It’s the first of December. In yesterday’s mail was a flyer advertising "last-minute gifts."
Call me old-fashioned, but I’ve always thought that doing one’s Christmas shopping early meant getting most of it done before, say, December 15. Last-minute shoppers were those few lost souls, predominately male, frantically searching the depleted aisles on Christmas Eve.
Not any more, apparently. Last-minute now seems to apply to anything purchased in December. We’re being subjected to ever-increasing "Christmas creep."
The holiday season—or at least the holiday shopping season—is expanding faster than an elastic waistband during Christmas dinner. Stores routinely seem to be putting up holiday decorations the day after Halloween. Ads for this year’s "must-have" gifts start appearing in early November. And don’t even get me started on the retail frenzy of "black Friday," that overstressed 24 hours formerly known as the day after Thanksgiving.
Christmas creep drives me nuts. It’s outrageous. It’s ridiculous. It’s offensive. My inner Grinch wants to react with a hissy fit—stomping her feet and shouting, "Just stop this nonsense! It’s ruining Christmas!"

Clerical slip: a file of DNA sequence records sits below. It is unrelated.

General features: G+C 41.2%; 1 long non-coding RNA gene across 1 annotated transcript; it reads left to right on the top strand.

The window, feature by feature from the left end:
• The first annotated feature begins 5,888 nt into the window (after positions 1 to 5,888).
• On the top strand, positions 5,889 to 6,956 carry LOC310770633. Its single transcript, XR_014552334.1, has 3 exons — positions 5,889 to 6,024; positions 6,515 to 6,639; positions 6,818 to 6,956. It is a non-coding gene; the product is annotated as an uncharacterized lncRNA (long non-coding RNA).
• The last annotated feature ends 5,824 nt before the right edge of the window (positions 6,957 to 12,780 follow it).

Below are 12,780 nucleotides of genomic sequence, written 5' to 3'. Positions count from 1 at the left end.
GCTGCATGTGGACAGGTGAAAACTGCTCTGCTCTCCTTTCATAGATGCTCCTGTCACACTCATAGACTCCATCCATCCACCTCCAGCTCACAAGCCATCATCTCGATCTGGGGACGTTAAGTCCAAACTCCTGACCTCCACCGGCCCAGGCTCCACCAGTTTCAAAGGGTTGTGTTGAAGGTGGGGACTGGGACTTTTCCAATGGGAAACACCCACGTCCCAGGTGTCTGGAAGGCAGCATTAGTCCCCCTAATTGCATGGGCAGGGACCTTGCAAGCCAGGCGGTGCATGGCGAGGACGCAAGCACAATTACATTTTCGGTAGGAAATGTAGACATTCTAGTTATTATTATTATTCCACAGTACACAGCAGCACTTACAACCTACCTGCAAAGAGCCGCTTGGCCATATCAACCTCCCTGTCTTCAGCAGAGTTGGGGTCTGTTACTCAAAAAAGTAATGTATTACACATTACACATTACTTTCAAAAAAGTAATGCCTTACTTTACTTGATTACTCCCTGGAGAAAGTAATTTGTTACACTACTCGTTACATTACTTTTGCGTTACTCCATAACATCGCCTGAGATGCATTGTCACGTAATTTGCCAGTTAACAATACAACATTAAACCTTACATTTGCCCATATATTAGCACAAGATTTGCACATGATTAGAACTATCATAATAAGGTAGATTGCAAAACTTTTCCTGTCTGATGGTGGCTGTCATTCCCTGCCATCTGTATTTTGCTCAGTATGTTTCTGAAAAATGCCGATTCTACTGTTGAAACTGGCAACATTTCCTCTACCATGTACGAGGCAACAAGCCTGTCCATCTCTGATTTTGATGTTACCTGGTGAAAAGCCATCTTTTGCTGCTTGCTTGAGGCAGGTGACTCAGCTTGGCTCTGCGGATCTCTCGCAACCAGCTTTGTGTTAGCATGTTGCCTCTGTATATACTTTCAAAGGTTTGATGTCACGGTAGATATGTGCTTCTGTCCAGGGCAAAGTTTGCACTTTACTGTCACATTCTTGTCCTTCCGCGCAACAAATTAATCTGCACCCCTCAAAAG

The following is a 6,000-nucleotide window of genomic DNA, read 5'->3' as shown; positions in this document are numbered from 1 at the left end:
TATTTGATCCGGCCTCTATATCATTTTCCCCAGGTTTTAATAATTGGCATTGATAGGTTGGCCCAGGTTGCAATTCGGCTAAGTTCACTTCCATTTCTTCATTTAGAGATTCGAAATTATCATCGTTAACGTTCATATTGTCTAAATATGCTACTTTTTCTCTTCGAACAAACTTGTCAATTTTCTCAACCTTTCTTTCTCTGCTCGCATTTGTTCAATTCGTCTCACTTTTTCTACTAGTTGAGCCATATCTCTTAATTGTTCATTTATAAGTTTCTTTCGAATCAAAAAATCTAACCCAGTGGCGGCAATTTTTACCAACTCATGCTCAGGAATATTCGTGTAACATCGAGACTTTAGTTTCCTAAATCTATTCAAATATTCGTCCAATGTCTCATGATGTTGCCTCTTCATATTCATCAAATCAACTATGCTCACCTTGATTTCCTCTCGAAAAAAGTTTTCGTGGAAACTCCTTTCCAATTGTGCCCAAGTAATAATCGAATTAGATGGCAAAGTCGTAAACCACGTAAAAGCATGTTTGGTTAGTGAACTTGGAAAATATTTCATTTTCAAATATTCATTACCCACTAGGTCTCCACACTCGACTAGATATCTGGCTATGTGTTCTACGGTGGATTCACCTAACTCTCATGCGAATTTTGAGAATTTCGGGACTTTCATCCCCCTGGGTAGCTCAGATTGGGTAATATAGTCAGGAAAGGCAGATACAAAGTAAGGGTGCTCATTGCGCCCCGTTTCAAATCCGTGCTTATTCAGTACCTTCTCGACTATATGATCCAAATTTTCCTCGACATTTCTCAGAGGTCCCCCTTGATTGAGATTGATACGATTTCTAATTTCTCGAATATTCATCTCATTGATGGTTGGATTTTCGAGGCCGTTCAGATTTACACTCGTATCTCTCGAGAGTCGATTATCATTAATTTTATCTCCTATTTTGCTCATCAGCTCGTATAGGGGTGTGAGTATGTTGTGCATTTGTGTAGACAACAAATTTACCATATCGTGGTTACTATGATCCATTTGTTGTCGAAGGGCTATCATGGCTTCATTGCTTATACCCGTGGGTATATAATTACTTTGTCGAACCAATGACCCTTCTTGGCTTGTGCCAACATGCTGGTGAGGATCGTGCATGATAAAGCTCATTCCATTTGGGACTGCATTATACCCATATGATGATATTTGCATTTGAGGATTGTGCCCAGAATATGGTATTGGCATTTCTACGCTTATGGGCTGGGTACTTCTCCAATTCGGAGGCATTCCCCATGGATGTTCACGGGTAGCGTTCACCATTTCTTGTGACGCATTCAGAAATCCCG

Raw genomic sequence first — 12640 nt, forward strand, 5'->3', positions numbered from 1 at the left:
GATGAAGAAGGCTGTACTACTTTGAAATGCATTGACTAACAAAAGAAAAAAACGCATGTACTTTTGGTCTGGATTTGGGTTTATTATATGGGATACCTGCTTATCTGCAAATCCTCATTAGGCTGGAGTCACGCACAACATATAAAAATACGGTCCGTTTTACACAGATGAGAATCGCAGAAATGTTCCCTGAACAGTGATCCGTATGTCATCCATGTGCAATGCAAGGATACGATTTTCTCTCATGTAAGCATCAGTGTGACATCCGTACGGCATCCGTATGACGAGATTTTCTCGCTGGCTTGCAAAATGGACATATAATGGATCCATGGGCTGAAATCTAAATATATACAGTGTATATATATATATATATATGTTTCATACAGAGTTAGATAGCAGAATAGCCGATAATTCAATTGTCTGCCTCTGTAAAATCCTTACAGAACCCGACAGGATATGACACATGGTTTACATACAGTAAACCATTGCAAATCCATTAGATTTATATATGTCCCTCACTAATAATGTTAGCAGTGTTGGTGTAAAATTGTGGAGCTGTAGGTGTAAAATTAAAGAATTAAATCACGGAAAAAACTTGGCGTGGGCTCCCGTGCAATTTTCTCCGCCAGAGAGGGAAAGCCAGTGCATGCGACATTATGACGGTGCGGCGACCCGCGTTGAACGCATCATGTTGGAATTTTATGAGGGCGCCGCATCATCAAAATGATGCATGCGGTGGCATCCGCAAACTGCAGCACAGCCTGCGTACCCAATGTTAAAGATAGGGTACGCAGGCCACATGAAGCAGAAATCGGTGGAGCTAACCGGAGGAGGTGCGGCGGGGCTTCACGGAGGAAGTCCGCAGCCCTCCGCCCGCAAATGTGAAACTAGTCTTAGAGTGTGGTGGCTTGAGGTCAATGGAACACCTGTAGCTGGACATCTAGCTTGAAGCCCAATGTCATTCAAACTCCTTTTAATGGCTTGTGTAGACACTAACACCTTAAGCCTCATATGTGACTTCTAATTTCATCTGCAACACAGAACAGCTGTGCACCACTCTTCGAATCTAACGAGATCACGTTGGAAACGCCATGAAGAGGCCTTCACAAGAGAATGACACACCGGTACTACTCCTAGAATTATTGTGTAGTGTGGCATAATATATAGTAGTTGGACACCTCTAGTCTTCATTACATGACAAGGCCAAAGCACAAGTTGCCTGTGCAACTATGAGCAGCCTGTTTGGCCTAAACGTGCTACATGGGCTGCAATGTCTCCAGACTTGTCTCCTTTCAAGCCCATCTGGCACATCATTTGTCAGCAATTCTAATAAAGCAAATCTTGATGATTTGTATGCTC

Of course, the more logical part of my mind knows that my Christmas is only ruined by this bunch of over-eager retailers if I allow it to be. The challenge is to observe the holiday according to my own season and on my own terms. For me this year, that has meant choosing to ignore most of the pre-Thanksgiving holiday hype. I don’t watch much television, so ignoring those ads has been fairly easy, especially with the help of the mute button on the remote control. The half-inch stack of newspaper inserts on the Sunday before Thanksgiving were useful for starting fires in the wood burning stove. I even chose not to contribute to the Salvation Army kettles (set out by November 20) until December.
My solution to Christmas creep? Don’t participate. Let’s all keep our checkbooks and credit cards in our wallets until such time as seems reasonable for the Christmas season to start. I figure that, if enough of us ignore all this holiday pseudo-urgency, eventually it will go away. It’s a sound theory, and I truly believe it can work.
Now all I need to do is persuade my inner Grinch that passive resistance is the way to go. First, though, I have to find her. I think she’s hiding under the bed. I can hear her muttering to herself. It sounds like she’s saying, "What ever happened to Thanksgiving?"